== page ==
Printer-friendly versionSend by email
The Collected Letters of Robert Southey Part 4: 1810-1815

2602. Robert Southey to John Murray, 21 May 1815 ⁠* 

Keswick. 21. May. 1815.

My dear Sir

I am always thankful for a hint – but you will see that I have had in mind both the points which you mention. That of interested appointments is a delicate subject, & can only be touched lightly. – The article should on no account be postponed beyond this number, – it would lose half its force & fitness if the conclusion did not bear upon the present state of things. – in three months hence the news of the day may be xx {so} stimulating that people will think only of what Ld. Wellington is doing, not of what he has done. We write now to their hopes & their expectations. – I send more copy tomorrow with the proofs. [1] 

You have the proposed exordium of the history, which I do not wish to alter. – tho I may perhaps discover something to correct or amend in the proof. I am doubtful about the title of the History, – that is how to designate the War, – for sooner or later every war which is remembered for its consequences must be known by some specific name. Thus we have the War of the Succession – in Spain, [2]  & the War of the Intrusion would be the fittest name for this, if it were not objectionable for its strangeness at first. In the advertisement we may call it the Late War, – & so leave it for father consideration –  [3] 

You shall have the whole of the article this week. The Egyptian story had “great capabilities” to borrow Lancelot Browns phrase, [4]  & so has the second part of that story if we had a text for it. [5] 

Let me have Lord Blaneys book [6]  in your next parcel, – & your last number. Will you have Charlemagne for your next? If so I shall need the translation, – the original Longman has given me. It is a bad poem, tho not without some merit of construction. [7]  I shall do justice to what merit it has, but there is nothing in Prince Luciens philosophy, or in his present conduct, [8]  which will induce me in the slightest degree to palliate it faults.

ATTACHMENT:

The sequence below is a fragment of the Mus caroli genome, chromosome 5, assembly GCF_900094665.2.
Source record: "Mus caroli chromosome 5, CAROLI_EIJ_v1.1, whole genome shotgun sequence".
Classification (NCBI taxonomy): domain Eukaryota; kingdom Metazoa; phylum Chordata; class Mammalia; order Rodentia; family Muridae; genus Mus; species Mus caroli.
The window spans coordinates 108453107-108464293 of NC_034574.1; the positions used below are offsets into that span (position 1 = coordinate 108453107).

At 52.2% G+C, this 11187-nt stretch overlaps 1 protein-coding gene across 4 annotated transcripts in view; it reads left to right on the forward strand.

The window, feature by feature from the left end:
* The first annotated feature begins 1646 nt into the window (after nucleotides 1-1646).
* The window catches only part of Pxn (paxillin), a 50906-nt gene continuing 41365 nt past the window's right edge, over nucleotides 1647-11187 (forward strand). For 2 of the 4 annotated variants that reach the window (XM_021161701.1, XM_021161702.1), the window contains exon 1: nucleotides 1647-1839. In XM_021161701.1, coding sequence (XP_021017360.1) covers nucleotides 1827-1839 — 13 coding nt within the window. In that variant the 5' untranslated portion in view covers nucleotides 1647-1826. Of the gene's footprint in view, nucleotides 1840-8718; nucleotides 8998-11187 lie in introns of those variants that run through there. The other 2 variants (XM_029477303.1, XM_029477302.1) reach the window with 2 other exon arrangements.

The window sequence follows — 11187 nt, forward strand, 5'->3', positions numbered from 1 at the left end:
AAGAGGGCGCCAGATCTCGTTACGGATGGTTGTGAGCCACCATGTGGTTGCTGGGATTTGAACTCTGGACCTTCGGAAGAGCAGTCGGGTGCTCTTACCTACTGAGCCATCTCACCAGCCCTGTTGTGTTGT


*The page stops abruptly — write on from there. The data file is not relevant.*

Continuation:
Believe me my dear Sir

yrs very truly

Robert Southey.


Notes

* Address: To/ John Murray Esqr/ Albemarle Street/ London
Stamped: KESWICK 298
Postmark: E /24 MY 24/ 1815
Watermark: J DICKINSON & Co/ 1811
Endorsement: 1815 June/ Southey R. Esq
MS: National Library of Scotland, MS 42551
Unpublished. BACK

[1] Southey reviewed George Elliott (dates unknown), The Life of the Most Noble Arthur Duke of Wellington, from the Period of his first Achievements in India, down to his Invasion of France, and the Peace of Paris in 1814 (1814), Quarterly Review, 13 (April 1815), 215–275; this issue of the Quarterly was published on 20 June 1815. Southey went on to review a further series of books relating to Wellington and the battle of Waterloo (18 June 1815) in the Quarterly Review, 13 (July 1815), 448–526. BACK

[2] The War of the Spanish Succession (1701–1714), fought among several European powers, including Britain, over the possibility that France and Spain would be united under one ruler from the House of Bourbon. BACK

[3] The dilemma over nomenclature was finally resolved, and Southey’s book was entitled the History of the Peninsular War (1823–1832). In 1816 it was widely advertised that Southey was at work on the ‘History of the Late War in Spain and Portugal’. BACK

[4] The landscape gardener and architect Lancelot ‘Capability’ Brown (bap. 1716, d. 1783; DNB), whose nickname derived from his propensity to refer to the ‘capabilities’ of the environments he was asked to improve. BACK

[5] Jacques François Miot (1779–1858), Mémoires pour servir à l’Histoire des Expéditions en Egypte et en Syrie (1814), Quarterly Review, 13 (April 1815), 1–55. BACK

[6] The army officer Andrew Thomas Blaney, 11th Baron Blaney (1770–1834; DNB). He was captured by enemy forces in 1810 and described both his experiences and those of the Spanish people under French occupation in Narrative of a Forced Journey through Spain and France as a Prisoner of War in the Years 1810 to 1814 (1814). Southey obtained a copy, no. 306 in the sale catalogue of his library. BACK

[7] Lucien Bonaparte (1775–1840), brother of Napoleon and author of Charlemagne, ou l’Eglise Délivrée (1814). Southey had been asked to translate it into English and had refused. The task had fallen to Samuel Butler (1774–1839; DNB) and Francis Hodgson (1781–1852; DNB), whose version was published by Longman in 1815. Southey did not review Bonaparte’s poem but did insert a swipe at it in his review of accounts of Wellington and Waterloo, Quarterly Review, 13 (July 1815), 448–526: ‘The publication of Charlemagne, so ostentatiously announced, was fatal to his literary character … his poem … proved him to be a sorry Homer’ (489). BACK

[8] Despite a long estrangement between Lucien Bonaparte and his brother, Napoleon, Lucien supported Napoleon during the Hundred Days and played an important role in the Chamber of Peers. BACK

About this Page

Published @ RC

August 2013